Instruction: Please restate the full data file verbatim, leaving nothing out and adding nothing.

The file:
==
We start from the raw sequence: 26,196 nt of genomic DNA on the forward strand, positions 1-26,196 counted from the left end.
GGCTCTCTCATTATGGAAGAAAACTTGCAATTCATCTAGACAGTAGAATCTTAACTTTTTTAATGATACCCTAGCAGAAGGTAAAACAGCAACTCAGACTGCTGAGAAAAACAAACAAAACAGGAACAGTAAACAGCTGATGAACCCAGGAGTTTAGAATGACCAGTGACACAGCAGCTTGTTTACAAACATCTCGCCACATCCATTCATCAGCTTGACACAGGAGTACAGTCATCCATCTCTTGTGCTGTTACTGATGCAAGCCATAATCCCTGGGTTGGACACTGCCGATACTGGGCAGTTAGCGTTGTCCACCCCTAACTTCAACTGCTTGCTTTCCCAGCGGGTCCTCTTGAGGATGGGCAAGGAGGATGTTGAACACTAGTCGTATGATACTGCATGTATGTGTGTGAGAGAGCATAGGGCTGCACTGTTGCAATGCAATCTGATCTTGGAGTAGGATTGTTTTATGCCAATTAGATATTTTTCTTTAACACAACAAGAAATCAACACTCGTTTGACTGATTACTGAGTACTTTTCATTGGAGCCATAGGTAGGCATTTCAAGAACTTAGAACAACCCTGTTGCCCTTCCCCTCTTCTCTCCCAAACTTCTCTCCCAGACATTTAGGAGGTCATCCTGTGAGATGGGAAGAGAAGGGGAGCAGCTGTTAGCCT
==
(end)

We start from the raw sequence: 26,196 nt of genomic DNA on the forward strand, positions 1-26,196 counted from the left end.
GGCTCTCTCATTATGGAAGAAAACTTGCAATTCATCTAGACAGTAGAATCTTAACTTTTTTAATGATACCCTAGCAGAAGGTAAAACAGCAACTCAGACTGCTGAGAAAAACAAACAAAACAGGAACAGTAAACAGCTGATGAACCCAGGAGTTTAGAATGACCAGTGACACAGCAGCTTGTTTACAAACATCTCGCCACATCCATTCATCAGCTTGACACAGGAGTACAGTCATCCATCTCTTGTGCTGTTACTGATGCAAGCCATAATCCCTGGGTTGGACACTGCCGATACTGGGCAGTTAGCGTTGTCCACCCCTAACTTCAACTGCTTGCTTTCCCAGCGGGTCCTCTTGAGGATGGGCAAGGAGGATGTTGAACACTAGTCGTATGATACTGCATGTATGTGTGTGAGAGAGCATAGGGCTGCACTGTTGCAATGCAATCTGATCTTGGAGTAGGATTGTTTTATGCCAATTAGATATTTTTCTTTAACACAACAAGAAATCAACACTCGTTTGACTGATTACTGAGTACTTTTCATTGGAGCCATAGGTAGGCATTTCAAGAACTTAGAACAACCCTGTTGCCCTTCCCCTCTTCTCTCCCAAACTTCTCTCCCAGACATTTAGGAGGTCATCCTGTGAGATGGGAAGAGAAGGGGAGCAGCTGTTAGCCT